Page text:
Stone Crushing Industry
Crushed stone and sand & gravel are the main types of natural aggregate used in the United States. Despite the low value of its basic products, the crushed rock industry is a major contributor to and an indicator of the economic well being of the nation. Industry consolidation is on the rise as large producers buyout the smaller producers. Individual crushed-stone quarries range in size from 50,000 to 10 million tons of product annually.
In 2011, 1,260 companies operating 3,300 active quarries and distribution yards produced 1.5 billion tons of crushed stone valued at $8.6 billion and employing more than 70,000 people. Of the total crushed stone produced in 2011, about 71% was limestone and dolomite; 15%, granite; 7%, trap rock; and the remaining 7% was shared, in descending order of quantity, by sandstone and quartzite, miscellaneous stone, marble, calcareous marl, slate, volcanic cinder and scoria, and shell. Leading states, in order of production, were Texas, Florida, Pennsylvania, Missouri, Illinois, Georgia, Ohio, North Carolina, Virginia, and California, together accounting for 51.8% of the total output (USGS, 2011).
During the past 25 years, production of crushed stone has increased at an average annual rate of about 3.3%. These projections suggest that vast quantities of crushed stone and sand and gravel will be needed in the future and that much of it will have to come from resources yet to be delineated or defined. Further growth will be fueled by new legislation that is allocating significant monetary resources into the construction and repair of highways and bridges in the United States.
Asphalt creation starts with a mixture of sand and small and large rocks (called aggregate), which are combined with heated asphalt cement - thus the name hot mix asphalt (HMA). There are two basic types of plant designs used to manufacture HMA: batch plants and drum plants. There are approximately 3,600 HMA plants in the United States, accounting for a total annual production of 450 to 500 million tons of asphalt paving material. About 2,300 of the HMA plants are batch plants, with the remaining 1,300 are drum mix plants. The asphalt pavement industry employs approximately 330,000 people in the U.S. About 94% of the nation's roads and highways are surfaced with asphalt.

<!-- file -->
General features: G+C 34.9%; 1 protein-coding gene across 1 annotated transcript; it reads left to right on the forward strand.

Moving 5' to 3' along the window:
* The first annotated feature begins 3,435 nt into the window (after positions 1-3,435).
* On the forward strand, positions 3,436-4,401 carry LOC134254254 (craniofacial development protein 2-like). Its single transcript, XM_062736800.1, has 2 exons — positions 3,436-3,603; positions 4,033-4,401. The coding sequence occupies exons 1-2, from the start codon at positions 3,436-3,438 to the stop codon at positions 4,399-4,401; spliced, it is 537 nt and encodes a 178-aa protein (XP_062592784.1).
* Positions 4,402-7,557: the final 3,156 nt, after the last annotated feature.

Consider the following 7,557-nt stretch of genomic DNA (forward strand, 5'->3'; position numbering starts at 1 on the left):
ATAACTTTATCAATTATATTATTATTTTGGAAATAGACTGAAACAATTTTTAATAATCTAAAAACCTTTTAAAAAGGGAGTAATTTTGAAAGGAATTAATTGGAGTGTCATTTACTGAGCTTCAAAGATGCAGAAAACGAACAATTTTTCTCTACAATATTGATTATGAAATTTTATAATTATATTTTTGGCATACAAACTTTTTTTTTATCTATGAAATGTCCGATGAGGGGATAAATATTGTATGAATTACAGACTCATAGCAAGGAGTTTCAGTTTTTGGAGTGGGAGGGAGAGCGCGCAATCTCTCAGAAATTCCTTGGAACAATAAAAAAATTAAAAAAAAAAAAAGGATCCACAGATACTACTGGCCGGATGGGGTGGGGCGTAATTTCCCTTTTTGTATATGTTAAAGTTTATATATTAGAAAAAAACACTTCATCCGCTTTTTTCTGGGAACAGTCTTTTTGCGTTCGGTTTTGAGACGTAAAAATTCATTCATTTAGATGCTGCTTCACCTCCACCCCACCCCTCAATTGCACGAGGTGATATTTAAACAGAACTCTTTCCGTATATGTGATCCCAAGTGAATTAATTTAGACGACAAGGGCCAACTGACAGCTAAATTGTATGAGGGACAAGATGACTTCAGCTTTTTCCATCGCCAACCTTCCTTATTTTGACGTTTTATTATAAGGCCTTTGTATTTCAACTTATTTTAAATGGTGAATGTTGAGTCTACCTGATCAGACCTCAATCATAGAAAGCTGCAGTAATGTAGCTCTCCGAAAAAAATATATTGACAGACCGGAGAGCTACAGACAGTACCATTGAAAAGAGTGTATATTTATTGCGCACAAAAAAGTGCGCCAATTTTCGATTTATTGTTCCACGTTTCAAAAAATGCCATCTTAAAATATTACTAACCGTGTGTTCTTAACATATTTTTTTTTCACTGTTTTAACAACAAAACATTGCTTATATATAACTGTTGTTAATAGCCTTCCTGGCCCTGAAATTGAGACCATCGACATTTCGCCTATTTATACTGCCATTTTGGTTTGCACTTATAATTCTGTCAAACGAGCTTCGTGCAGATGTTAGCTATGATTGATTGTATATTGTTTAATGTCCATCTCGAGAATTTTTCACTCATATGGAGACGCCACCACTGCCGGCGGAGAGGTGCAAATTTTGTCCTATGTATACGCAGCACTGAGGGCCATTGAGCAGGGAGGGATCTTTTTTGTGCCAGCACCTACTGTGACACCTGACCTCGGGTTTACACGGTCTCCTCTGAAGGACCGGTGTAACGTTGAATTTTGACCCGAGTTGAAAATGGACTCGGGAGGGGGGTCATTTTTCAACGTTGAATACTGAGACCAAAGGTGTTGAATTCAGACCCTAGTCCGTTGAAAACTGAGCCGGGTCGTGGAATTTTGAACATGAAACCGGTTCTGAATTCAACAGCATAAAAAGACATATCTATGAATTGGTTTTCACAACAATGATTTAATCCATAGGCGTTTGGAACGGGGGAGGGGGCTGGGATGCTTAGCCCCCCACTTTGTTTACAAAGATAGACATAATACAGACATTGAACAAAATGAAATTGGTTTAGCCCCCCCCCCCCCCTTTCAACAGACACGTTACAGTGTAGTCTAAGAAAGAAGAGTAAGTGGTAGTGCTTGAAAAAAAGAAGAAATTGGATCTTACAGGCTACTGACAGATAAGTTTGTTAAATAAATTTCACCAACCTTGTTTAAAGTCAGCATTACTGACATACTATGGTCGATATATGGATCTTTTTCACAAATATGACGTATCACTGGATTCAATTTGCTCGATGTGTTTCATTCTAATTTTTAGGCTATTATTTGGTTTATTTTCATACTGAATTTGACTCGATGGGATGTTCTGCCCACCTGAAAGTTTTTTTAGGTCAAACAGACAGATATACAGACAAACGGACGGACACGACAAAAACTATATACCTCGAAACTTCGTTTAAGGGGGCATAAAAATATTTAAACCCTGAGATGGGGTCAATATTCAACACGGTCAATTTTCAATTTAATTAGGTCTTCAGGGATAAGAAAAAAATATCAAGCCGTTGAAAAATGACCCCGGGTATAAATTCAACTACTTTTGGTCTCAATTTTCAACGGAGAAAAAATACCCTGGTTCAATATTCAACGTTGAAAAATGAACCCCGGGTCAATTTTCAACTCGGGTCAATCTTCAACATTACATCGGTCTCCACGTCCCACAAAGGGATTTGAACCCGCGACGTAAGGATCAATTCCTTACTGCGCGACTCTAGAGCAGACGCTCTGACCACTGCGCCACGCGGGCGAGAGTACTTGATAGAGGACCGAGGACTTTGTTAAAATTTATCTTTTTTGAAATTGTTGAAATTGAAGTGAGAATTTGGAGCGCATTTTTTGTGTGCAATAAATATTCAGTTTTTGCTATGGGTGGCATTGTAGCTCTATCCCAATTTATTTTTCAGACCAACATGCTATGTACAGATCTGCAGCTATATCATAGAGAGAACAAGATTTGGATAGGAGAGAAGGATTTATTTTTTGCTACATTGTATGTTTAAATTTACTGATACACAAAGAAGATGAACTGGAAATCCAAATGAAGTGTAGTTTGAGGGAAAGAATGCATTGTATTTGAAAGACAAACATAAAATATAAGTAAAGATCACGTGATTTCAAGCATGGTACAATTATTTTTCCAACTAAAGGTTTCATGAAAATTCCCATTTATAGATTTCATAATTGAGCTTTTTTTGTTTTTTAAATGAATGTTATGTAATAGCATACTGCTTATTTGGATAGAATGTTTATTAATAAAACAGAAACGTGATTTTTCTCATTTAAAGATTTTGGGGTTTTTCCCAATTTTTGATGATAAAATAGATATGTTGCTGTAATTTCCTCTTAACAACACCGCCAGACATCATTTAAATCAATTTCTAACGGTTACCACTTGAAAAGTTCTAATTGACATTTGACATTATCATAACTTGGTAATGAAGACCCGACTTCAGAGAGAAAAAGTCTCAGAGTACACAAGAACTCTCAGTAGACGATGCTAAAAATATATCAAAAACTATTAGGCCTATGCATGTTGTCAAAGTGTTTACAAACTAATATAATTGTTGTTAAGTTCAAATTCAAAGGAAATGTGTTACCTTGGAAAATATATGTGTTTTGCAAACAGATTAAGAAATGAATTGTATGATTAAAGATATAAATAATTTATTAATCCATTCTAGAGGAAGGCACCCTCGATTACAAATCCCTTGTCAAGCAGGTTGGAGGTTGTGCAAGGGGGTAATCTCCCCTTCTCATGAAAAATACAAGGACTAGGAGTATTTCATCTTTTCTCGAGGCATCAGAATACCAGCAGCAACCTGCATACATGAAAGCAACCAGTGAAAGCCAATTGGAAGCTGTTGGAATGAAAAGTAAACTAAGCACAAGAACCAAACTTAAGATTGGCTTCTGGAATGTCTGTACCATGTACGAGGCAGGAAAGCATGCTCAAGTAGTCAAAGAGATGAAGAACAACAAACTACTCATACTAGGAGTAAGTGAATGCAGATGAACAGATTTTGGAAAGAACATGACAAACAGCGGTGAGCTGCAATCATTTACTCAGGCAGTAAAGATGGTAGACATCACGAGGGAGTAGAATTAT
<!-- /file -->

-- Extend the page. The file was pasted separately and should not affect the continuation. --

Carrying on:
Stone Crushing Process
Stone crushing involves the following processes: mining, processing, crushing, screening and transportation. These processes are discussed in detail below.
Geological investigations help determine the location, distribution, and nature of potential aggregate in an area. Open-pit mining and quarrying is the common means of extracting rock. Alternately, a small number of locations use underground mines. Mining methods involve removing the overburden to extract the underlying rock deposits. Tricone rotary drills, long-hole percussion drills, and churn drills are used to create the blast holes in the rocks. Blasting in smaller operations may be done with dynamite, but in most medium to large-size operations, ammonium nitrate fuel oil mixture (AN-FO) is used as a low cost explosive. The fractured rock or shot rock is then excavated and loaded onto trucks that either feed portable crushers or stationary crushers for further processing.
The shot-rock is typically transported to the crushing plants using trucks. The large end users in the crushing plant consist of feeders, crushers, conveyors and screens.
Crushers mechanically break the stone into smaller pieces. Reduction in size is generally accomplished in several crushing stages, as there are practical limitations on the ratio of size reduction through a single stage. Crusher selection is based on rock type, required size reduction, output rock shape and production rate. Details on the different available crusher designs are presented below.
- jaw crusher
Jaw crushers are typically used as primary crushers. A jaw crusher consists of a set of vertical jaws, one jaw being fixed and the other moving. The progressive compression by the back-and-forth motion of the moving jaw breaks the stone. Jaw crushers operate best when fullyloaded but not flood-fed.
- impact crusher
Impact crushers are typically used in the primary and secondary crushing stages, are well suited for softer rocks and can achieve reduction ratios of up to 40:1. Impact crushers tend to wear faster than other crushers because of constant high-velocity collision with the stone.
- cone crusher
Cone crushers are a type of gyratory crushers that are well suited for applications that require a reduction ratio of 6:1 and provide a tight control over the rocks leaving the crusher. They are typically applied in the secondary and tertiary crushing stages. For proper reduction and consistent product gradation, cone crushers must be choke fed at all times.
- mobile crusher
A typical quarry face will recede approximately 45 feet every year. This extra distance increases the work of the haul trucks that feed the primary crushers with the shot rock. Mobile crushers offer the option of crushing near the blast site and using efficient conveyors to supply the secondary crushing operations. Mobile crushers are also popular for projects with a limited project life.
Crusher Machine Selection and Application
Table below shows a generic crusher selection guide, as well as unloaded power draw.
The primary crushing stage is the most economical segment of the aggregate plant in which to make material reduction, after the initial quarry blast. Primary crushing involves reducing shot rock from 40-inch minus to 9-inch minus rock. The secondary and tertiary crushers reduce the stone from 9-inch minus to less than 2-inch rock size. Different stages of crushing are required based on the intended final product size. Typically, a greater number of crushing stages are required to get smaller rock sizes.